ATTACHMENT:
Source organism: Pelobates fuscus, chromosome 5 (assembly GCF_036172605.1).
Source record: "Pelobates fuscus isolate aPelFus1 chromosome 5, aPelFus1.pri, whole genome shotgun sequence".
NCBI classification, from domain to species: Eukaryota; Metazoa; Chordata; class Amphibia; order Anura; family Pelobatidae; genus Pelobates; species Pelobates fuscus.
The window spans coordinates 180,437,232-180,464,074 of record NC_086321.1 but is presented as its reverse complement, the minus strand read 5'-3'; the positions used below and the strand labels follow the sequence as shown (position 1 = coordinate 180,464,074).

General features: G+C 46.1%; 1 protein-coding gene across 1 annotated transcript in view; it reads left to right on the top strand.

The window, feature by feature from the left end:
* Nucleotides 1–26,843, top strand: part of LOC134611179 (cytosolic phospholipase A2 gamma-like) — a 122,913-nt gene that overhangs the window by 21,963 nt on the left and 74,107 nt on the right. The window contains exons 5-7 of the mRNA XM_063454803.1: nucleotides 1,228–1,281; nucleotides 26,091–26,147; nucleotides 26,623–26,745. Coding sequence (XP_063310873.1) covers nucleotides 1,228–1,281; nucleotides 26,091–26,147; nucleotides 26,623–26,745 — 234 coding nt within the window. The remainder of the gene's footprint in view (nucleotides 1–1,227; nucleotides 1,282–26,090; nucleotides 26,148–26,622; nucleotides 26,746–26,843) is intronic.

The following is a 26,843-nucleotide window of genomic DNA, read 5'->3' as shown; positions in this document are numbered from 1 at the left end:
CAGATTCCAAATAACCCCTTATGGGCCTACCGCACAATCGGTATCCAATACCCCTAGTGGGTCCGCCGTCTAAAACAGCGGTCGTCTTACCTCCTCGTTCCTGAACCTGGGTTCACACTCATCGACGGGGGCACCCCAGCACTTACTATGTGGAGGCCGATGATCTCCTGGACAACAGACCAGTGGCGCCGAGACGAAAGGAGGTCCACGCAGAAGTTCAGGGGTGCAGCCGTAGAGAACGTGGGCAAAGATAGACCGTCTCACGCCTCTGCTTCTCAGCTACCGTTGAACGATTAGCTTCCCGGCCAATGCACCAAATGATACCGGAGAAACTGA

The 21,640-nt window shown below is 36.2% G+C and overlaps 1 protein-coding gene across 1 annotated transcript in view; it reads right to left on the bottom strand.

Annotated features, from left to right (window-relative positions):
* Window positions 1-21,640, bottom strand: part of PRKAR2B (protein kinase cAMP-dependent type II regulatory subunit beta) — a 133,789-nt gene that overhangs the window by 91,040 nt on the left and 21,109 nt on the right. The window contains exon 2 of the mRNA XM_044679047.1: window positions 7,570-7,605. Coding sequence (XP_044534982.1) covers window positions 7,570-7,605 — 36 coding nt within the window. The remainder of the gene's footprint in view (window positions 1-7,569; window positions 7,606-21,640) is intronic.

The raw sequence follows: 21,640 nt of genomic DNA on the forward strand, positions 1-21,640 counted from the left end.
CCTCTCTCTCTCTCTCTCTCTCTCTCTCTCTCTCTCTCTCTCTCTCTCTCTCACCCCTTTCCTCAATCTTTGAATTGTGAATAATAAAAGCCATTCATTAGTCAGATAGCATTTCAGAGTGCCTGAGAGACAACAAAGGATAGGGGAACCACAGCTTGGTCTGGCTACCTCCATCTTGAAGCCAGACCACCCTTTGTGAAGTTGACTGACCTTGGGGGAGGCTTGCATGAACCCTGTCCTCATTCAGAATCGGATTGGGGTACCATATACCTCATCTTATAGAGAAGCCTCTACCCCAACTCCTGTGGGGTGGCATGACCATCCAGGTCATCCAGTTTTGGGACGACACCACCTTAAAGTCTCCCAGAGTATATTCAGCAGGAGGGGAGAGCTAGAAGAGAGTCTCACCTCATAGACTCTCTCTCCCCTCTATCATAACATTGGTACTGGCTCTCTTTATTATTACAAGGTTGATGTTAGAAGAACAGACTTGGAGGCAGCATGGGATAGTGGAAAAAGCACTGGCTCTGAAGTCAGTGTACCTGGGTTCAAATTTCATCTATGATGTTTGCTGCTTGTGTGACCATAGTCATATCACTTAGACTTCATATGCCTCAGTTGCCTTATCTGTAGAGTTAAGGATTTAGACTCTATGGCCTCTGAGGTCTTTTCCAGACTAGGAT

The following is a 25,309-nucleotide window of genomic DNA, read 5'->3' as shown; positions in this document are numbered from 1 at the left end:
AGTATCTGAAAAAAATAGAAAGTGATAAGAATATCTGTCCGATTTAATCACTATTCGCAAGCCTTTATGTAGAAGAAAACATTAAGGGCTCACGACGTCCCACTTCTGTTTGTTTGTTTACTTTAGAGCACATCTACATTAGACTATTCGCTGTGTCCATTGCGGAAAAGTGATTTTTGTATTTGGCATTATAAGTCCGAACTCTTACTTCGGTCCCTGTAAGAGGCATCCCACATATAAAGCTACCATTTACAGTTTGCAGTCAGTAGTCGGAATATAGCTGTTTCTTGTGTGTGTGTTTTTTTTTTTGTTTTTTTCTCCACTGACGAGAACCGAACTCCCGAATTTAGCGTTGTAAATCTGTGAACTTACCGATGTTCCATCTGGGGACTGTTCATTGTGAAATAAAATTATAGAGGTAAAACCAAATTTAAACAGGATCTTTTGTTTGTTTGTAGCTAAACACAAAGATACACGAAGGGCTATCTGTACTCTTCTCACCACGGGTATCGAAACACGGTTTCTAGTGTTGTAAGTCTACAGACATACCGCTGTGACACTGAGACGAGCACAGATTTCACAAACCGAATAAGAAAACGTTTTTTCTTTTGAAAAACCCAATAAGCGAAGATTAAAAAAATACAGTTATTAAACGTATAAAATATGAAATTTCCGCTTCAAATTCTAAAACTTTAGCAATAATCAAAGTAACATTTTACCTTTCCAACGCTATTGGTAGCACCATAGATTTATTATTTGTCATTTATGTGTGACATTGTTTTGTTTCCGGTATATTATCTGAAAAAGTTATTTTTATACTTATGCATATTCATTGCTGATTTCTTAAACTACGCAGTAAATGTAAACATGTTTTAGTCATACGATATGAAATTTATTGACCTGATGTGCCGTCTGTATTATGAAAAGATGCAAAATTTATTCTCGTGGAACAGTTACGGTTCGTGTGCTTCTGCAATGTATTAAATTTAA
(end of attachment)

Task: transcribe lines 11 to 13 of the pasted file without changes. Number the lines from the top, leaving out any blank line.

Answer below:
Annotated features, from left to right (window-relative positions):
* Window positions 1-21,640, bottom strand: part of PRKAR2B (protein kinase cAMP-dependent type II regulatory subunit beta) — a 133,789-nt gene that overhangs the window by 91,040 nt on the left and 21,109 nt on the right. The window contains exon 2 of the mRNA XM_044679047.1: window positions 7,570-7,605. Coding sequence (XP_044534982.1) covers window positions 7,570-7,605 — 36 coding nt within the window. The remainder of the gene's footprint in view (window positions 1-7,569; window positions 7,606-21,640) is intronic.

The raw sequence follows: 21,640 nt of genomic DNA on the forward strand, positions 1-21,640 counted from the left end.